In many cases novels probably work well enough to take the Hilary Mantel and Andrew Motion view that readers can do a bit of work and use their imagination — using hints and implications and ‘closing the bedroom door’. However, if interpreted as writing advice, it seems something of a cop-out. There’s a whole range of behaviour that can only be witnessed, by definition, behind the privacy of the bedroom door — characters may act in a completely different, surprising and uninhibited way. This might not always be relevant to the later narrative but it could be — many an otherwise odd coupling might be held together by what goes on in the bedroom and, conversely, it might doom ostensibly compatible pairings.

The biggest argument against writing explictly about sex is perhaps the range of language available. Colm Toibin is quoted in the article as saying: ‘If you give in to any simile, any metaphor, any set of feelings, any flowery language, the modern reader’s irony will come to the fore.’  So if similes and metaphors are out and you also exclude the sort of vocabulary that would remind you of a doctor’s surgery, you’re left with not many words left — and if you avoid the Anglo-Saxon then there’s even less.

Toibin praises Ian McEwan’s ‘On Chesil Beach’ as the ‘perfect example. “There isn’t one single piece of language that describes anything other than what occurred.”‘ However, I know from discussing this book personally that it’s exactly that clinical tone to the prose that has made some readers detest that final section of the book — as it’s a story of sexual failure and miscommunication perhaps the language is appropriate but it’s not, in Hilary Mantel’s words, about people ‘transcending themselves’.

Oddly enough, while literary authors are (if you accept this article’s argument) backing away from the representation of sex and some concluding it’s perhaps impossible to do properly, BBC1 is now presenting an hour and a half of some of the most sexualised entertainment for Saturday tea-time viewing.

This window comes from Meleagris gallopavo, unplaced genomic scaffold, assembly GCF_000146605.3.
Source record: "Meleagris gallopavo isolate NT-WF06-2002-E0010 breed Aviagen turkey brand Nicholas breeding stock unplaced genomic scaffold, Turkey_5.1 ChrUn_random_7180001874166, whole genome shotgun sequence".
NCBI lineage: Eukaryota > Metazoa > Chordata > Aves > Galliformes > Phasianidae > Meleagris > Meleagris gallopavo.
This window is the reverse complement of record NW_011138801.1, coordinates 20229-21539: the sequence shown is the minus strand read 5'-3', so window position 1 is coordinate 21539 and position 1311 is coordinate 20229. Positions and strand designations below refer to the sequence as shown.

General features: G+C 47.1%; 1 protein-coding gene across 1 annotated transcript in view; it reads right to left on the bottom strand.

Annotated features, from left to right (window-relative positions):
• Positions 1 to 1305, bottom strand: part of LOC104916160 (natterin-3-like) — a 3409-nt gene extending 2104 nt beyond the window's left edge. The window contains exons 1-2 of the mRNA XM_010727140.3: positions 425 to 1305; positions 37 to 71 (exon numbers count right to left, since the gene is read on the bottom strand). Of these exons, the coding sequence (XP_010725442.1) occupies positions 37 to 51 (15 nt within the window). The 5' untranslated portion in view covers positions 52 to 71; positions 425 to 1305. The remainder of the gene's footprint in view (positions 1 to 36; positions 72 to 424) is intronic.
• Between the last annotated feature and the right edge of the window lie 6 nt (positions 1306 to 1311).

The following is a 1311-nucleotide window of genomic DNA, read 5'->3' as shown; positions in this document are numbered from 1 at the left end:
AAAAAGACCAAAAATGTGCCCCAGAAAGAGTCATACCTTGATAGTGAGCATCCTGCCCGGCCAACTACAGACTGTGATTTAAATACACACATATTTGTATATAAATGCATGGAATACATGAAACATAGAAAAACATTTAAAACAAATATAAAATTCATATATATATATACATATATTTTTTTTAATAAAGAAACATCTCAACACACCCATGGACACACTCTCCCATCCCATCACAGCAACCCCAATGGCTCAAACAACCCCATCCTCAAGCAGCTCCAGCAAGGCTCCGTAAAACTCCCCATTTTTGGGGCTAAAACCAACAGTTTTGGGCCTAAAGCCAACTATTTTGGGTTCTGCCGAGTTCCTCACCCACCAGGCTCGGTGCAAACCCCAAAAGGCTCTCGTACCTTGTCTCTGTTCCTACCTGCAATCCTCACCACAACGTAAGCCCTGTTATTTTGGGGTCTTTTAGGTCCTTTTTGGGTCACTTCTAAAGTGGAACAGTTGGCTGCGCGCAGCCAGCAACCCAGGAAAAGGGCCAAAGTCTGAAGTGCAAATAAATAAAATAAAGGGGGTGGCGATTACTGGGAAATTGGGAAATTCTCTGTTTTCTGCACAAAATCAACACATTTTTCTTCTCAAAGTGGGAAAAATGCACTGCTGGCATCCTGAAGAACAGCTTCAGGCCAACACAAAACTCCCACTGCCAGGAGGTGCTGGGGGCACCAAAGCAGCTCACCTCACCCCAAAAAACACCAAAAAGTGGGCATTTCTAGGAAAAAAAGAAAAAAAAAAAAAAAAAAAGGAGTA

While the likes of Anne Widdecombe and Paul Daniels are about as asexual as one can imagine, some of the more accomplished dance partnerships move in a way that might cause some of the literary novelists to shy away — ‘he put his hand on her what?’ and so on. I’m no expert of the various dances but clearly many have highly eroticised Latin roots. Many of these dances, with their close physical contact and outfits that are more bare skin than material, are actually transcendent representations of people having the sort of good, enjoyable sex (with hints occasionally of some less wholesome variations) that Mantel and Motion believe is difficult for the novelist to represent.

I know a number of writers who enjoy dancing — either something like Tango or other types as well as getting into ‘Strictly’ — so I think there’s something quite deep-seated in this between dancing and uninhibited self-expression.  It’s also interesting that so few professionals on ‘Strictly Come Dancing’ are British (less than a third, I think, with the rest being Italian, Australian, Russian, American and Eastern European’) — perhaps the Guardian article’s concerns are very specific to the British novelist — it does seem that one might learn more about genuine sexual attraction by watching Bruce Forsyth’s programme than reading the Man Booker shortlist.

Dein and Ihr Confusion